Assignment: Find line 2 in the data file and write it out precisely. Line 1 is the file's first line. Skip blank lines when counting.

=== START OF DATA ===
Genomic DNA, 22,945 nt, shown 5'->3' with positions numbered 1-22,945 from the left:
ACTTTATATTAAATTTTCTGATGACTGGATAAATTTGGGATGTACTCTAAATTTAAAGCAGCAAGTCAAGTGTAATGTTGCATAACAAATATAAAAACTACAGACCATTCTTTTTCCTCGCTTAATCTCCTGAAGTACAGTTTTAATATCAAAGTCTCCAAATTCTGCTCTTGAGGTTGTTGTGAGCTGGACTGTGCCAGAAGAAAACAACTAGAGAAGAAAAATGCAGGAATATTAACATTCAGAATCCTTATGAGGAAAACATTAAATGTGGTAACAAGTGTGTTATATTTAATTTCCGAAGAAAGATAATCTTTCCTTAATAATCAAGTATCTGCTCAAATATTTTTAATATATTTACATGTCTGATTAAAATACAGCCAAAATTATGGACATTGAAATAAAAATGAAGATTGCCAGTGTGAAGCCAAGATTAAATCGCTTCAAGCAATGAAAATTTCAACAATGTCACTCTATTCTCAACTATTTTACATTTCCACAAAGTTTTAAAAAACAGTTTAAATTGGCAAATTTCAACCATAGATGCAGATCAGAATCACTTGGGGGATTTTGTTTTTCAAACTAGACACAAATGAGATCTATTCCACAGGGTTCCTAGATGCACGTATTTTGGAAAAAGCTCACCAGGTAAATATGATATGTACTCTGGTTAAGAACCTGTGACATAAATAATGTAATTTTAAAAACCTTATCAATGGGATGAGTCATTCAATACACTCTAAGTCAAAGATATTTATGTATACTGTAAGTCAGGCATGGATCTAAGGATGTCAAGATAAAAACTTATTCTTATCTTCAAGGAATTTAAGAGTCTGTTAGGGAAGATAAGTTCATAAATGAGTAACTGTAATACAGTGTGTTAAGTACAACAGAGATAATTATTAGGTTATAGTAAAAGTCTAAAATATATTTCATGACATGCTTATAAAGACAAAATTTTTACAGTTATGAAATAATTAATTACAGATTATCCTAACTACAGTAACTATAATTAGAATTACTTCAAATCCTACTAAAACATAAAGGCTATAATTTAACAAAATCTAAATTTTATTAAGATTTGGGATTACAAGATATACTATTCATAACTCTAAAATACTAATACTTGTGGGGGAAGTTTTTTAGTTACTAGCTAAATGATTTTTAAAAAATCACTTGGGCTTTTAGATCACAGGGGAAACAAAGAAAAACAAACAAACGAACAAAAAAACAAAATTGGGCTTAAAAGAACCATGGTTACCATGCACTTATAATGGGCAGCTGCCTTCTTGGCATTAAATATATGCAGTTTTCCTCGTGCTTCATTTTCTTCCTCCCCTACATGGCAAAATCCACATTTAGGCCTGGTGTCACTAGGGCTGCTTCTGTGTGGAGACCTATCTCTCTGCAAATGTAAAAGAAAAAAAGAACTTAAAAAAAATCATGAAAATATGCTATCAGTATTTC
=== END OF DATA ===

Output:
ACTTTATATTAAATTTTCTGATGACTGGATAAATTTGGGATGTACTCTAAATTTAAAGCAGCAAGTCAAGTGTAATGTTGCATAACAAATATAAAAACTACAGACCATTCTTTTTCCTCGCTTAATCTCCTGAAGTACAGTTTTAATATCAAAGTCTCCAAATTCTGCTCTTGAGGTTGTTGTGAGCTGGACTGTGCCAGAAGAAAACAACTAGAGAAGAAAAATGCAGGAATATTAACATTCAGAATCCTTATGAGGAAAACATTAAATGTGGTAACAAGTGTGTTATATTTAATTTCCGAAGAAAGATAATCTTTCCTTAATAATCAAGTATCTGCTCAAATATTTTTAATATATTTACATGTCTGATTAAAATACAGCCAAAATTATGGACATTGAAATAAAAATGAAGATTGCCAGTGTGAAGCCAAGATTAAATCGCTTCAAGCAATGAAAATTTCAACAATGTCACTCTATTCTCAACTATTTTACATTTCCACAAAGTTTTAAAAAACAGTTTAAATTGGCAAATTTCAACCATAGATGCAGATCAGAATCACTTGGGGGATTTTGTTTTTCAAACTAGACACAAATGAGATCTATTCCACAGGGTTCCTAGATGCACGTATTTTGGAAAAAGCTCACCAGGTAAATATGATATGTACTCTGGTTAAGAACCTGTGACATAAATAATGTAATTTTAAAAACCTTATCAATGGGATGAGTCATTCAATACACTCTAAGTCAAAGATATTTATGTATACTGTAAGTCAGGCATGGATCTAAGGATGTCAAGATAAAAACTTATTCTTATCTTCAAGGAATTTAAGAGTCTGTTAGGGAAGATAAGTTCATAAATGAGTAACTGTAATACAGTGTGTTAAGTACAACAGAGATAATTATTAGGTTATAGTAAAAGTCTAAAATATATTTCATGACATGCTTATAAAGACAAAATTTTTACAGTTATGAAATAATTAATTACAGATTATCCTAACTACAGTAACTATAATTAGAATTACTTCAAATCCTACTAAAACATAAAGGCTATAATTTAACAAAATCTAAATTTTATTAAGATTTGGGATTACAAGATATACTATTCATAACTCTAAAATACTAATACTTGTGGGGGAAGTTTTTTAGTTACTAGCTAAATGATTTTTAAAAAATCACTTGGGCTTTTAGATCACAGGGGAAACAAAGAAAAACAAACAAACGAACAAAAAAACAAAATTGGGCTTAAAAGAACCATGGTTACCATGCACTTATAATGGGCAGCTGCCTTCTTGGCATTAAATATATGCAGTTTTCCTCGTGCTTCATTTTCTTCCTCCCCTACATGGCAAAATCCACATTTAGGCCTGGTGTCACTAGGGCTGCTTCTGTGTGGAGACCTATCTCTCTGCAAATGTAAAAGAAAAAAAGAACTTAAAAAAAATCATGAAAATATGCTATCAGTATTTC